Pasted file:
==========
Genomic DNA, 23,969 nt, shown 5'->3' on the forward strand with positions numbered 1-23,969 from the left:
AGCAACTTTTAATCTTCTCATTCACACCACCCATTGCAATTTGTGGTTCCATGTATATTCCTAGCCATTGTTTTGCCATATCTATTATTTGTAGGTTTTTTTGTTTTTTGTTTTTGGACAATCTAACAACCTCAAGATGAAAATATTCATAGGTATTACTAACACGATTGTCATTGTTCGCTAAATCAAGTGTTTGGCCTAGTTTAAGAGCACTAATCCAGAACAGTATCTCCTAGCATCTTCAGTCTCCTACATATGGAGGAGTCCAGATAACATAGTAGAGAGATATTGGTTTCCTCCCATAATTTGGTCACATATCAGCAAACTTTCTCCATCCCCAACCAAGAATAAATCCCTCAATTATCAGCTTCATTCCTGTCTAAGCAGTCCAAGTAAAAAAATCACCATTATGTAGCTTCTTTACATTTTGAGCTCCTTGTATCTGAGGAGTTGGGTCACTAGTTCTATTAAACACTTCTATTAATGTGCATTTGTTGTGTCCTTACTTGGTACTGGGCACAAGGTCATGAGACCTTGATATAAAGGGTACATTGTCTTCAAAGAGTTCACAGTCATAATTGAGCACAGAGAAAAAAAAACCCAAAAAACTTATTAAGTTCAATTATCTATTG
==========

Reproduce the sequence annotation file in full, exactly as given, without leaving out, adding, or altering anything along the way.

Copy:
Genomic DNA, 23,969 nt, shown 5'->3' on the forward strand with positions numbered 1-23,969 from the left:
AGCAACTTTTAATCTTCTCATTCACACCACCCATTGCAATTTGTGGTTCCATGTATATTCCTAGCCATTGTTTTGCCATATCTATTATTTGTAGGTTTTTTTGTTTTTTGTTTTTGGACAATCTAACAACCTCAAGATGAAAATATTCATAGGTATTACTAACACGATTGTCATTGTTCGCTAAATCAAGTGTTTGGCCTAGTTTAAGAGCACTAATCCAGAACAGTATCTCCTAGCATCTTCAGTCTCCTACATATGGAGGAGTCCAGATAACATAGTAGAGAGATATTGGTTTCCTCCCATAATTTGGTCACATATCAGCAAACTTTCTCCATCCCCAACCAAGAATAAATCCCTCAATTATCAGCTTCATTCCTGTCTAAGCAGTCCAAGTAAAAAAATCACCATTATGTAGCTTCTTTACATTTTGAGCTCCTTGTATCTGAGGAGTTGGGTCACTAGTTCTATTAAACACTTCTATTAATGTGCATTTGTTGTGTCCTTACTTGGTACTGGGCACAAGGTCATGAGACCTTGATATAAAGGGTACATTGTCTTCAAAGAGTTCACAGTCATAATTGAGCACAGAGAAAAAAAAACCCAAAAAACTTATTAAGTTCAATTATCTATTG